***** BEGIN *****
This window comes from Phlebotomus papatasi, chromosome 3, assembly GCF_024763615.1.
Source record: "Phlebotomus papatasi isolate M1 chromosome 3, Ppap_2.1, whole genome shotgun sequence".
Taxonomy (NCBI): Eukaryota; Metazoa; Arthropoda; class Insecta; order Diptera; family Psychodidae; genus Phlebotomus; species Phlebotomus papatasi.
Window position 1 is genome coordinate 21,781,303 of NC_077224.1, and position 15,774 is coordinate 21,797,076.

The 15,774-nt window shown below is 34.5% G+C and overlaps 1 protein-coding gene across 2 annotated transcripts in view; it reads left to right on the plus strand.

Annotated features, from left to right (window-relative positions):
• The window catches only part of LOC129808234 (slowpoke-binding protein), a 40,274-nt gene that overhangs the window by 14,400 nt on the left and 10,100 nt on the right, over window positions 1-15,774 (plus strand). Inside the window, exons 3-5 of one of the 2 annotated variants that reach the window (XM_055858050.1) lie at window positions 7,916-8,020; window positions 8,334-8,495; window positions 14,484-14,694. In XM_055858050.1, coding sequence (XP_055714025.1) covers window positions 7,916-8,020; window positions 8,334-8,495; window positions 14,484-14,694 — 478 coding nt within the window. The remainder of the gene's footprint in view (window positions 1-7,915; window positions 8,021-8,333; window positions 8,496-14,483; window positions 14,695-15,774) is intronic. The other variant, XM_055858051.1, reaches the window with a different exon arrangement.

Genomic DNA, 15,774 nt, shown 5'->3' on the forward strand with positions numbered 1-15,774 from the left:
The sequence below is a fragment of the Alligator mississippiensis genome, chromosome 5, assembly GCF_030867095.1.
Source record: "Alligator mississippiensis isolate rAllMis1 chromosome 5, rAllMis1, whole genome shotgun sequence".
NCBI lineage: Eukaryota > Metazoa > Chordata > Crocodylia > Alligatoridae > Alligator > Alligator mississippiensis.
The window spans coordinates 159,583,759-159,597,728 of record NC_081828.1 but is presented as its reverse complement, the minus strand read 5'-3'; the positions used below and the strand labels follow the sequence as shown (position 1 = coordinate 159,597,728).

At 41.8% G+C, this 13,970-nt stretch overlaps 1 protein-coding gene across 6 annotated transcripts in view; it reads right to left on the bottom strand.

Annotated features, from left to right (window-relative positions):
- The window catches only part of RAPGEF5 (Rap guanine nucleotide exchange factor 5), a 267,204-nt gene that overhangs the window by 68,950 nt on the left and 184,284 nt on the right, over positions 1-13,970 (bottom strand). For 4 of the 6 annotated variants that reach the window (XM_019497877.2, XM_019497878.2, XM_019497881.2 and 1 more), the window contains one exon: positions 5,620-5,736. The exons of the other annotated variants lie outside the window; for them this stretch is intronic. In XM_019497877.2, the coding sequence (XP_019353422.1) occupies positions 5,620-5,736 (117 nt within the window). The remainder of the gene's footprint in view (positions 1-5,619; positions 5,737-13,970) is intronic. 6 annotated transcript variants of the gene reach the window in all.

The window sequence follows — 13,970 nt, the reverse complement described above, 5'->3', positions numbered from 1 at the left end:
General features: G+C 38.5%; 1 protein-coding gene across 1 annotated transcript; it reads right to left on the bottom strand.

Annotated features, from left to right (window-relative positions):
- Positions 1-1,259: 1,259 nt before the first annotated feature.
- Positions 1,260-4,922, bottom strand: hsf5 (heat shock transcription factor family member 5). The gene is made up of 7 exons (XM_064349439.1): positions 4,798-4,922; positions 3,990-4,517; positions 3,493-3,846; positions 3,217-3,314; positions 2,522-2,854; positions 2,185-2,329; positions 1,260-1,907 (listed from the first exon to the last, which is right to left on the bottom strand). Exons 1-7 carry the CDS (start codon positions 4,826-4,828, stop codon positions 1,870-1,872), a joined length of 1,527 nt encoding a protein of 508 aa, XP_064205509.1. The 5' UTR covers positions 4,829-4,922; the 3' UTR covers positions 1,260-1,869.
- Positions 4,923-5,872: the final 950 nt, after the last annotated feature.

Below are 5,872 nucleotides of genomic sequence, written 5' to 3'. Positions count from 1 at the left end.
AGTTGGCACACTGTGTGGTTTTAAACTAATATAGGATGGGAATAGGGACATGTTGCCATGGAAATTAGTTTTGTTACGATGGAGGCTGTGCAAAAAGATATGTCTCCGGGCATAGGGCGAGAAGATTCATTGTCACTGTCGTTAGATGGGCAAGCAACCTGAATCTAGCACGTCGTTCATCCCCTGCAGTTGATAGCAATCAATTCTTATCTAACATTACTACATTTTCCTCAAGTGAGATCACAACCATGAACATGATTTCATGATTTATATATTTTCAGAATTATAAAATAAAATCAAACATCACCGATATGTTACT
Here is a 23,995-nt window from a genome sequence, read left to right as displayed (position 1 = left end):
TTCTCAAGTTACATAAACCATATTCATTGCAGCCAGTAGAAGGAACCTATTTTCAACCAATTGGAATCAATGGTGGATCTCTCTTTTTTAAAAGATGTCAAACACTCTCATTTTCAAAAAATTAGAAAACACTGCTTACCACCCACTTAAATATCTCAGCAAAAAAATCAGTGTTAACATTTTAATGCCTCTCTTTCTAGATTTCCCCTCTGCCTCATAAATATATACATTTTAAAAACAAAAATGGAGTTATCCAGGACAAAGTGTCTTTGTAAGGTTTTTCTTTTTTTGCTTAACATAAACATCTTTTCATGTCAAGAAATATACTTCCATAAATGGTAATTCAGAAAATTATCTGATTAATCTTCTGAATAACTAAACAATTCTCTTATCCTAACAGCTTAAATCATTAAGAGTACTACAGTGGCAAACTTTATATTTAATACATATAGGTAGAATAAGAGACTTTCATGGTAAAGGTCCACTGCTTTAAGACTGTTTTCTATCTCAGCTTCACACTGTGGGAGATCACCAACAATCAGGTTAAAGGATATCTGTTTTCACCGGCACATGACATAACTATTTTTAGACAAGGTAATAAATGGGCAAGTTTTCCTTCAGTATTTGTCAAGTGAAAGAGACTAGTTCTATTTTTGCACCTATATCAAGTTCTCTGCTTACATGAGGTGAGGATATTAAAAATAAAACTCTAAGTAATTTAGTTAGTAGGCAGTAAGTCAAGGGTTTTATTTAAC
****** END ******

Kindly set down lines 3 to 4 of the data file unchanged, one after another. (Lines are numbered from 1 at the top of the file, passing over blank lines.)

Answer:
Taxonomy (NCBI): Eukaryota; Metazoa; Arthropoda; class Insecta; order Diptera; family Psychodidae; genus Phlebotomus; species Phlebotomus papatasi.
Window position 1 is genome coordinate 21,781,303 of NC_077224.1, and position 15,774 is coordinate 21,797,076.